How to Infuse Vodka and Spirits | Cocktail Time

How to infuse vodka and other spirits with various fruits, vegetables herbs and spices.

how to infuse vodka, food photography, los angeles food photographer

It’s Friday, you know what that means right?  It’s cocktail time, so may I offer you a drink?

But before we get to that perhaps we should talk about what’s going into it – the liquor.

From vodka to brandy, infused spirits are a great starting point for a variety of cocktails.  Your infusion options are endless and surprisingly easy to make.

fig infused vodka, food photography, los angeles food photographer

Vodka is an ideal spirit to start with since it has very little flavor of its own and offers a wonderful medium for creative concoctions but any number of spirits like rum and gin can also be infused.  Pick your favorite and have fun experimenting.

When deciding what to infuse your spirit with, start with combinations you know you already like. Like cooking, a good infusion is about the balance of layers of flavors so play around and create infusions with ingredients that cater to your tastes. I like to add spices to fruit infusions and use cocoa nibs and even tea leaves.  Leftover citrus rinds and fresh herbs from the garden find their way into my infusions as well.

sliced pear and spices, food photography, los angeles food photographer

Here are a few I might suggest you try if you are looking for ideas:


  •  Fruit: citrus fruit (use the peel which contains the essential oils), cherries, cranberries, pears, pineapple, pomegranate, figs, watermelon, dried fruit.
  • Vegetables: cucumber, fennel, peppers
  • Spices: (use whole not ground): vanilla beans split in half, cloves, star anise, cinnamon sticks, cardamom, fresh ginger root
  • Herbs: rosemary, lemongrass, mint, lavender, thyme, sage


  • Fresh figs with cinnamon and vanilla beans (I like this with brandy)
  • Dried apricots and cranberries with cardamom and star anise
  • Fresh pears with vanilla
  • Cocoa nibs and coffee beans
  • Fennel and cucumber
  • Lemon peels and ginger
  • Watermelon and mint
  • Tea leaves and dried fruit (I’ve used Earl Grey and Darjeeling but I’d venture to say a jasmine infusion would be excellent as well)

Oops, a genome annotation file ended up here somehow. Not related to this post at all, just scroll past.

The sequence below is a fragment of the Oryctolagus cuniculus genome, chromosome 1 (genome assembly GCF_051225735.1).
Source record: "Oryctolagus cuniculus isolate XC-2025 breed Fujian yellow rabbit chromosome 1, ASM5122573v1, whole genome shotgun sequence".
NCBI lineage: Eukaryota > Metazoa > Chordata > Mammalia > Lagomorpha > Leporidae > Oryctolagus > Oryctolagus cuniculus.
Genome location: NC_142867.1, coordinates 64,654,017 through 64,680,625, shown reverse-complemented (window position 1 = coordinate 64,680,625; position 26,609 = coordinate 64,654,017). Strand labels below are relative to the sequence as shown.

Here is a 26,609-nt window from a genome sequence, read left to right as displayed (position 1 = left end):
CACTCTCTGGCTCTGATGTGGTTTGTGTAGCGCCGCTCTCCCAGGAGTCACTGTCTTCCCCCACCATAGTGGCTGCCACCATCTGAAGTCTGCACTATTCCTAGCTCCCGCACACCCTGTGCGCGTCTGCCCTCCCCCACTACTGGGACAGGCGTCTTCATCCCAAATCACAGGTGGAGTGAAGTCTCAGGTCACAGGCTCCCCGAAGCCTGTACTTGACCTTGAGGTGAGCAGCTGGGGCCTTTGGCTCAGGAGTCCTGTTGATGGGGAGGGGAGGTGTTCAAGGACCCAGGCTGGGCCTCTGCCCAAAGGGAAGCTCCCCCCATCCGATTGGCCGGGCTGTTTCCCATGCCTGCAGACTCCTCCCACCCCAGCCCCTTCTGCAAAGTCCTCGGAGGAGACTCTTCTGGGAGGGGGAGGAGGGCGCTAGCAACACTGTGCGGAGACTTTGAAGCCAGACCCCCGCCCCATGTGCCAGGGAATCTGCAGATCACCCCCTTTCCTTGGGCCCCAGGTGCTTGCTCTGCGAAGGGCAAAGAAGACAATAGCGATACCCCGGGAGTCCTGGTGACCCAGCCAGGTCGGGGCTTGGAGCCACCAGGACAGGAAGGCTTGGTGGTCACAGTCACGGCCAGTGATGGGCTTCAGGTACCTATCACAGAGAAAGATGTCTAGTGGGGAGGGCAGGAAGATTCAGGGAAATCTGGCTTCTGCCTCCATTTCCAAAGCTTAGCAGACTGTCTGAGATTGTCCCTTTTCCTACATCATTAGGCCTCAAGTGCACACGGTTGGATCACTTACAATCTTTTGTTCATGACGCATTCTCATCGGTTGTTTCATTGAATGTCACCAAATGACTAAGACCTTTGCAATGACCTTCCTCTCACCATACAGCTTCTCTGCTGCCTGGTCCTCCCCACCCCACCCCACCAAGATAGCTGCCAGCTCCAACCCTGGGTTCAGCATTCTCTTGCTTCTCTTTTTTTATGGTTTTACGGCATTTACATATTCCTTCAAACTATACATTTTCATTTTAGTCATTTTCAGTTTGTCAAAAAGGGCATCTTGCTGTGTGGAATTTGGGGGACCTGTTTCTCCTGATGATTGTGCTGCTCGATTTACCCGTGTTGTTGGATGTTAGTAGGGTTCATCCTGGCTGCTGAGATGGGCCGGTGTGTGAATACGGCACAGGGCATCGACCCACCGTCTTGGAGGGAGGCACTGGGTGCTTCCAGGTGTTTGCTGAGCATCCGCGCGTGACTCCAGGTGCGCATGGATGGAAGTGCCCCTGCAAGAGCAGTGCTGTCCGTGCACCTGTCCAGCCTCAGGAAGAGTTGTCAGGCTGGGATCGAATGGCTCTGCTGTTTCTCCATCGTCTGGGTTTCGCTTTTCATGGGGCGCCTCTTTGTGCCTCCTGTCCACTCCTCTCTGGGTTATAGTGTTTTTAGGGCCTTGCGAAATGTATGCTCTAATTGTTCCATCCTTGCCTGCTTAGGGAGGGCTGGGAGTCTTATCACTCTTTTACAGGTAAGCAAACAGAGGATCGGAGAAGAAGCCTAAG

tea, star anise, cardamom, cinnamon sticks, los angeles food photographer, food photography


    1. Pick out some clean air-tight jars that will accommodate your chosen ingredients.  Using a few smaller jars rather than one large container gives you the ability to experiment and create a few different infusions at once.
    2. Now I don’t have a recipe to offer you here, since it isn’t an exact science but I would start out by using a modest amount of ingredients based on the intensity of flavor and check them often.  If after a day or so the taste seems weak you can always add more.
    3. Wash and prep your infusion ingredients making sure to slice or chop larger ingredients into chunks to create more surface area for which the liquor to come in contact with.  Once your jars are filled, add your liquor seal and wait.

infused spirits, los angeles food photographer, food photography

  1. Remember to give the jars a little shake every day to help the process along.  Keep in mind that darker spirits like brandy and dark rum may take longer to infuse while lighter one like vodka will be faster so it’s important to taste the infusion every day to check the flavor.  (And let me tell you, I take this whole taste testing thing seriously so I’ve been sipping steadily for the past week; all in the name of research.)
  2. Your infusion time will also vary based on the strength of the ingredients used.  Strong flavors like cocoa nibs and tea leave infuse quickly while milder flavors like fresh fruit and vegetables can take up to a week to develop.
  3. Once you’re happy with the flavor, strain the infusing agents from the alcohol through a fine mesh strainer lined with a coffee filter to remove any sediment, re-bottle and store in the fridge or freezer.